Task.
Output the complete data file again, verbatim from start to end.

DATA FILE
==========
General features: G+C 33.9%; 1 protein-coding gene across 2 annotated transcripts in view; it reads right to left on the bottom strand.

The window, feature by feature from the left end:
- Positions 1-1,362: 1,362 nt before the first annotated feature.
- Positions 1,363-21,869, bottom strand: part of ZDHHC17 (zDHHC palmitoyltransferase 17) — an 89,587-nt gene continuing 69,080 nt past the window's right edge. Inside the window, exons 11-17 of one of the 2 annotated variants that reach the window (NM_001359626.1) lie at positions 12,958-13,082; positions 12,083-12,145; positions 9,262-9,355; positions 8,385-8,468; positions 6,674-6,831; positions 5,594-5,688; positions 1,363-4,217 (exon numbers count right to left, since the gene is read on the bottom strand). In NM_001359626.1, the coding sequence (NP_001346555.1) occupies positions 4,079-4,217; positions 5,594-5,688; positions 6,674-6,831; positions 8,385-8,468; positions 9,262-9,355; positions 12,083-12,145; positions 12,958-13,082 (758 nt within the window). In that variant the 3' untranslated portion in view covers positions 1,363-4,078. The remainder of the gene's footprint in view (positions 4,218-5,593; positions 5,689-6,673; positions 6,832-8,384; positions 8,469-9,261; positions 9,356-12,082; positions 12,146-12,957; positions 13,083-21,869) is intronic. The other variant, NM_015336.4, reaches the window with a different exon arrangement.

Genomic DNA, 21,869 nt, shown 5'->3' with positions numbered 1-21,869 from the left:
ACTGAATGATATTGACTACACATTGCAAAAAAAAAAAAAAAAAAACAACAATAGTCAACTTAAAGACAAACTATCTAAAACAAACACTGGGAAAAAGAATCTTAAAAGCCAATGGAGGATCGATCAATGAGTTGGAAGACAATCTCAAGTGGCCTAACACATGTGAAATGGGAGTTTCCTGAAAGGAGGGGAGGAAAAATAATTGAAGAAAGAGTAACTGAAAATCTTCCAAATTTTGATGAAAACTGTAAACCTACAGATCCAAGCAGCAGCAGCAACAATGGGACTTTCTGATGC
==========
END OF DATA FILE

General features: G+C 33.9%; 1 protein-coding gene across 2 annotated transcripts in view; it reads right to left on the bottom strand.

The window, feature by feature from the left end:
- Positions 1-1,362: 1,362 nt before the first annotated feature.
- Positions 1,363-21,869, bottom strand: part of ZDHHC17 (zDHHC palmitoyltransferase 17) — an 89,587-nt gene continuing 69,080 nt past the window's right edge. Inside the window, exons 11-17 of one of the 2 annotated variants that reach the window (NM_001359626.1) lie at positions 12,958-13,082; positions 12,083-12,145; positions 9,262-9,355; positions 8,385-8,468; positions 6,674-6,831; positions 5,594-5,688; positions 1,363-4,217 (exon numbers count right to left, since the gene is read on the bottom strand). In NM_001359626.1, the coding sequence (NP_001346555.1) occupies positions 4,079-4,217; positions 5,594-5,688; positions 6,674-6,831; positions 8,385-8,468; positions 9,262-9,355; positions 12,083-12,145; positions 12,958-13,082 (758 nt within the window). In that variant the 3' untranslated portion in view covers positions 1,363-4,078. The remainder of the gene's footprint in view (positions 4,218-5,593; positions 5,689-6,673; positions 6,832-8,384; positions 8,469-9,261; positions 9,356-12,082; positions 12,146-12,957; positions 13,083-21,869) is intronic. The other variant, NM_015336.4, reaches the window with a different exon arrangement.

Genomic DNA, 21,869 nt, shown 5'->3' with positions numbered 1-21,869 from the left:
ACTGAATGATATTGACTACACATTGCAAAAAAAAAAAAAAAAAAACAACAATAGTCAACTTAAAGACAAACTATCTAAAACAAACACTGGGAAAAAGAATCTTAAAAGCCAATGGAGGATCGATCAATGAGTTGGAAGACAATCTCAAGTGGCCTAACACATGTGAAATGGGAGTTTCCTGAAAGGAGGGGAGGAAAAATAATTGAAGAAAGAGTAACTGAAAATCTTCCAAATTTTGATGAAAACTGTAAACCTACAGATCCAAGCAGCAGCAGCAACAATGGGACTTTCTGATGC